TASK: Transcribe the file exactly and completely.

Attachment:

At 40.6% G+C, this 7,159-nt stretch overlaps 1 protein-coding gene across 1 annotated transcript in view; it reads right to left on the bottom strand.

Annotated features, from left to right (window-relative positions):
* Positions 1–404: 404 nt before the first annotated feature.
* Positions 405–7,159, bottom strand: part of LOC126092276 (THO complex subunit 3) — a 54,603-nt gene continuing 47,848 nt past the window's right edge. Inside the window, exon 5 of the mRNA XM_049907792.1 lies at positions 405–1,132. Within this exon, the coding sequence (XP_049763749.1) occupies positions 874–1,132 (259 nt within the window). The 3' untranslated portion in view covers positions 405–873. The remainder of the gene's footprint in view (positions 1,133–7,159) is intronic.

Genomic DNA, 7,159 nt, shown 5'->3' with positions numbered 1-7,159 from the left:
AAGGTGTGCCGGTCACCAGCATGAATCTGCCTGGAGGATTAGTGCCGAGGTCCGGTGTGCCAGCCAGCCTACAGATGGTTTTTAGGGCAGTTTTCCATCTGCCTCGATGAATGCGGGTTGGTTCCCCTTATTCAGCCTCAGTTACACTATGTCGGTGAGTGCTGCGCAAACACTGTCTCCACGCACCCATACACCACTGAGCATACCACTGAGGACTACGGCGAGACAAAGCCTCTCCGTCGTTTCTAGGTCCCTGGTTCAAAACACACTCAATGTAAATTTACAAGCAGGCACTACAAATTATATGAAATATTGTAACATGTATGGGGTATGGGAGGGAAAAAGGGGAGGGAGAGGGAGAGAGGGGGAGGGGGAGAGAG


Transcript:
At 40.6% G+C, this 7,159-nt stretch overlaps 1 protein-coding gene across 1 annotated transcript in view; it reads right to left on the bottom strand.

Annotated features, from left to right (window-relative positions):
* Positions 1–404: 404 nt before the first annotated feature.
* Positions 405–7,159, bottom strand: part of LOC126092276 (THO complex subunit 3) — a 54,603-nt gene continuing 47,848 nt past the window's right edge. Inside the window, exon 5 of the mRNA XM_049907792.1 lies at positions 405–1,132. Within this exon, the coding sequence (XP_049763749.1) occupies positions 874–1,132 (259 nt within the window). The 3' untranslated portion in view covers positions 405–873. The remainder of the gene's footprint in view (positions 1,133–7,159) is intronic.

Genomic DNA, 7,159 nt, shown 5'->3' with positions numbered 1-7,159 from the left:
AAGGTGTGCCGGTCACCAGCATGAATCTGCCTGGAGGATTAGTGCCGAGGTCCGGTGTGCCAGCCAGCCTACAGATGGTTTTTAGGGCAGTTTTCCATCTGCCTCGATGAATGCGGGTTGGTTCCCCTTATTCAGCCTCAGTTACACTATGTCGGTGAGTGCTGCGCAAACACTGTCTCCACGCACCCATACACCACTGAGCATACCACTGAGGACTACGGCGAGACAAAGCCTCTCCGTCGTTTCTAGGTCCCTGGTTCAAAACACACTCAATGTAAATTTACAAGCAGGCACTACAAATTATATGAAATATTGTAACATGTATGGGGTATGGGAGGGAAAAAGGGGAGGGAGAGGGAGAGAGGGGGAGGGGGAGAGAG